Physicians and Money: March 2021

How physicians can earn money, expand their careers with moonlighting

Chris Mazzolini

March 5, 2021 (Medical Economics Journal) — Physicians are hardworking professionals. But did you know that many of your colleagues work multiple jobs?

In our 2020 Medical Economics® Physician Report, nearly one out of three physicians told us that they earn secondary income by moonlighting. The most popular forms of secondary work include consulting, teaching and, perhaps surprisingly, work that does not involve a medical degree. The average income earned from these jobs? About $40,000 per year.

Many physicians may now be wondering: Where do I find these opportunities? And how do I know what is the right fit for me? Medical Economics® sat down with Suneel Dhand, M.D., an internist who moonlights and co-founded a company called DocsDox that helps physicians find secondary income opportunities, to discuss ways you can find opportunities for yourself. The transcript has been edited for length and clarity.

Medical Economics (ME)®: What is secondary income or moonlighting? What kind of options are out there for physicians?

Dhand: Basically, secondary income is any type of income on top of a physician’s main source of income. That could be a full-time job or it could be a part-time job..

ME: How many physicians are taking on secondary income? Is this common? And is there a growing interest in this kind of career diversification?

Dhand: Yes, we are seeing a vast expansion in the number of doctors who are going down this route. It used to be an absolute minority of physicians, especially when we were in the era of physicians basically owning their own practices. Where was there ever time for secondary income? … Some estimates suggest it’s now the majority of physicians who in some ways are pulling in secondary income.

ME: So how do you find secondary work, as a physician? Where do you go to find good opportunities that may fit your own circumstances?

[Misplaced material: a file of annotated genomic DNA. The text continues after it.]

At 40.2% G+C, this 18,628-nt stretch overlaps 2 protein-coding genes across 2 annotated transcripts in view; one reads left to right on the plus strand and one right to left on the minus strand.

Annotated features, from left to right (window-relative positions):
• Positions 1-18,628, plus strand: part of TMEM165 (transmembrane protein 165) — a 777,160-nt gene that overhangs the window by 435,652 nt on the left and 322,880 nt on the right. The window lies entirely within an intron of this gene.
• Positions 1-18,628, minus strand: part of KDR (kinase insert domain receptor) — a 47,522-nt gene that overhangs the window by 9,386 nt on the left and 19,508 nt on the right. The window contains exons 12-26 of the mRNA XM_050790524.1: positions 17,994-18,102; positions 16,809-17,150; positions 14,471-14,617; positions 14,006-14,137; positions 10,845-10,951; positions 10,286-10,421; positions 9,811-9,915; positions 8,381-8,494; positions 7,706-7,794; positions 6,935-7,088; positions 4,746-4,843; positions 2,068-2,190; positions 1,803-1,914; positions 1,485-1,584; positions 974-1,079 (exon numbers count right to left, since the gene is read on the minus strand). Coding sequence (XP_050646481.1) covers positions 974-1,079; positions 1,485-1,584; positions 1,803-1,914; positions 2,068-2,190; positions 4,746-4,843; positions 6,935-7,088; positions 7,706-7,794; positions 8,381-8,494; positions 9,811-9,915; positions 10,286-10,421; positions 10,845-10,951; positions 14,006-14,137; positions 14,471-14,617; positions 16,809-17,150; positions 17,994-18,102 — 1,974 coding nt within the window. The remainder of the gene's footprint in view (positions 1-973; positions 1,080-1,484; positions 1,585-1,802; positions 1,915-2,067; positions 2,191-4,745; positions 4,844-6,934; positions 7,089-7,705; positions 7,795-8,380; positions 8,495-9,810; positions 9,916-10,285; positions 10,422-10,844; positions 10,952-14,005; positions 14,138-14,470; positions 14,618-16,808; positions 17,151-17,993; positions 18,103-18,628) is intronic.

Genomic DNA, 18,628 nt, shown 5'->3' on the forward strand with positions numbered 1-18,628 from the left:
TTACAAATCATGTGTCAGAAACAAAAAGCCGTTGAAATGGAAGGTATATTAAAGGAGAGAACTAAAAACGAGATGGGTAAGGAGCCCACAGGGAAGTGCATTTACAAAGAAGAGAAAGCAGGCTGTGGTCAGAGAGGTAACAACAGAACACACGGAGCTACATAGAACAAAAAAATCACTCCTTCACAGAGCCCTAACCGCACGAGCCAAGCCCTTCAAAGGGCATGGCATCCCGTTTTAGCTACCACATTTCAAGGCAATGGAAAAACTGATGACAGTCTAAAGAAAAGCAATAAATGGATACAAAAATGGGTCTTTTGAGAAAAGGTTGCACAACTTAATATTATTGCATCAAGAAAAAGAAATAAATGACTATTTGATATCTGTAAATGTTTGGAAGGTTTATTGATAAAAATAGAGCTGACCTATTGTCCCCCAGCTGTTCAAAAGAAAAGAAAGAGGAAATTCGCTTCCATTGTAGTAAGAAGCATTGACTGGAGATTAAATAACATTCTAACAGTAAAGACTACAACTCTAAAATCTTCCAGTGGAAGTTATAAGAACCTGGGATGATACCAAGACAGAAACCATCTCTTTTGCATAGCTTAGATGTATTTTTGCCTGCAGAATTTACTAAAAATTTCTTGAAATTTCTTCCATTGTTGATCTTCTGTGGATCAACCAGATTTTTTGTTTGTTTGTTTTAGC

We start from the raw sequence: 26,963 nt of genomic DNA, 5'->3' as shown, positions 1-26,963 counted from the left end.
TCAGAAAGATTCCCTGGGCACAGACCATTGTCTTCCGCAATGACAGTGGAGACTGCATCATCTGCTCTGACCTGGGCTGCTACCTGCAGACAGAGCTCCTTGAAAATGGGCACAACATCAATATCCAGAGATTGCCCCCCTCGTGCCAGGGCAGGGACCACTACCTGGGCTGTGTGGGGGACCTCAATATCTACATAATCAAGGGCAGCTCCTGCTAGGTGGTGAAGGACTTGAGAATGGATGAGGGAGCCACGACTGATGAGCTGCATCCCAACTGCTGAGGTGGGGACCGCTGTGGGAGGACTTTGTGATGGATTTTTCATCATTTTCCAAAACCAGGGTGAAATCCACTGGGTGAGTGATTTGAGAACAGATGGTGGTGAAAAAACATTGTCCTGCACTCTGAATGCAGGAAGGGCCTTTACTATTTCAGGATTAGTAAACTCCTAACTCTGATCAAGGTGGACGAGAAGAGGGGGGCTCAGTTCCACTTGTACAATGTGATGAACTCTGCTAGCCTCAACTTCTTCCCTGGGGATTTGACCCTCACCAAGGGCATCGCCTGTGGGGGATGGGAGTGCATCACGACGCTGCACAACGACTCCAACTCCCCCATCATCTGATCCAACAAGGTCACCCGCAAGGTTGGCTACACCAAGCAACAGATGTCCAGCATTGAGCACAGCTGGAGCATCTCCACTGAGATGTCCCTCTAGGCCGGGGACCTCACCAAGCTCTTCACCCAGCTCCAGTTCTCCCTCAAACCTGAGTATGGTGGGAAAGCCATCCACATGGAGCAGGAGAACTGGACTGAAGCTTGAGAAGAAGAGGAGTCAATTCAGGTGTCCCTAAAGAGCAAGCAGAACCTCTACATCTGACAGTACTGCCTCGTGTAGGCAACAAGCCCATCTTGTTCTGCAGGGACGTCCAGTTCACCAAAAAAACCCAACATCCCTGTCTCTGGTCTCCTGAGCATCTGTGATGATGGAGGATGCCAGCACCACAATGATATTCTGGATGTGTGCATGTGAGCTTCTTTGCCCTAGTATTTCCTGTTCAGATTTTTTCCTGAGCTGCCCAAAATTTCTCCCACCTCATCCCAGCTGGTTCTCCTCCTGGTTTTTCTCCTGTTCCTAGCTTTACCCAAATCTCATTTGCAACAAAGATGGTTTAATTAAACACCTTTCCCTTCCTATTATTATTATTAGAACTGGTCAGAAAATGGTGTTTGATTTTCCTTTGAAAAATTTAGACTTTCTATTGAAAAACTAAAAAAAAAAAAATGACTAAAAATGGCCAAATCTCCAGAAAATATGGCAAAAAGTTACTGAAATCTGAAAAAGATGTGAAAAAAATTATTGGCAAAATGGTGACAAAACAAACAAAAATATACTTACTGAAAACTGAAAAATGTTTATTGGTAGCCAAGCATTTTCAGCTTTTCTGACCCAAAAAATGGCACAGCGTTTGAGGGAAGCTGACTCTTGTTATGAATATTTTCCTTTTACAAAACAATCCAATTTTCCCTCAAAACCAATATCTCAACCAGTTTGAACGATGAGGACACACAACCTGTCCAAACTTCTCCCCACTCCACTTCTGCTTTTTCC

Dhand: I did it all. From my own networking, I tried to maintain a larger professional network, which I met through previous jobs, at conferences and so forth. I’ll give you an example: My current main outpatient practice is in a wellness and preventive medicine clinic, and I basically found that on LinkedIn. It was random; I didn’t go through recruiters. So it really depends on the physicians’ own circumstances, what their network is and what they’re looking for.

ME: What are some of the benefits of this work?

Dhand: There are lots of benefits for the physician. First, it will give you variety in an era of exploding physician job dissatisfaction and burnout, which we’ll come back to soon. It obviously helps with that. It avoids anything becoming too monotonous in terms of what we do. Also, purely in terms of income — I mean, let’s be realistic from the financial perspective — it can really work out well for the individual doctor.

ME: What are some examples of secondary income? What’s out there?

Dhand: Physicians, as a group of professionals, don’t understand the value we can bring to many different organizations, even those that are outside medicine. We historically undersell ourselves. We’re not trained in marketing. … And many doctors end up being one-dimensional thinkers; they think in terms of “I’m going to have this job and go down this route.”

Some examples would be if you’re going down the clinical medicine route, you could find many organizations — probably in your immediate vicinity — that would need your services for exactly what you want to do if you wanted to try something different. Say you are a generalist, and you are working at an internal medicine practice. You could check out urgent care facilities or you could work in educational institutions. As far as nonclinical opportunities go, a myriad of them are available. If it’s your cup of tea, you can work for the insurance industry or you can work in chart reviews. There’s a ton of startups out there that desire the physician perspective. And then you’ve got the pharmaceutical companies, of course, which will always need physician advisers and a physician perspective, and they value that if you can bring your clinical experience to the table.

ME: What factors should physicians consider, broadly speaking, as they’re evaluating different opportunities?

Dhand: Well, once a physician decides to go down this route, it’s important to be clear about what you would enjoy. I’ll give you a personal example. I know I’m a very clinical, hands-on person; I like the patient contact. And I know that the secondary income opportunities I choose should be in that field. If I were to, say, do chart reviews, or work for an insurance company, it may be lucrative and it may suit me for a bit, but I know, long term, I wouldn’t be happy. So it’s important for a doctor to really be honest with themselves and ask: What do you enjoy about being a doctor? If they don’t really enjoy clinical medicine … go down a nonclinical route. Don’t just go for something because it sounds like a cushy opportunity. These opportunities will come physicians’ way. But they’ll realize very quickly if they do that, if it’s not for them, they’re not going to be happy.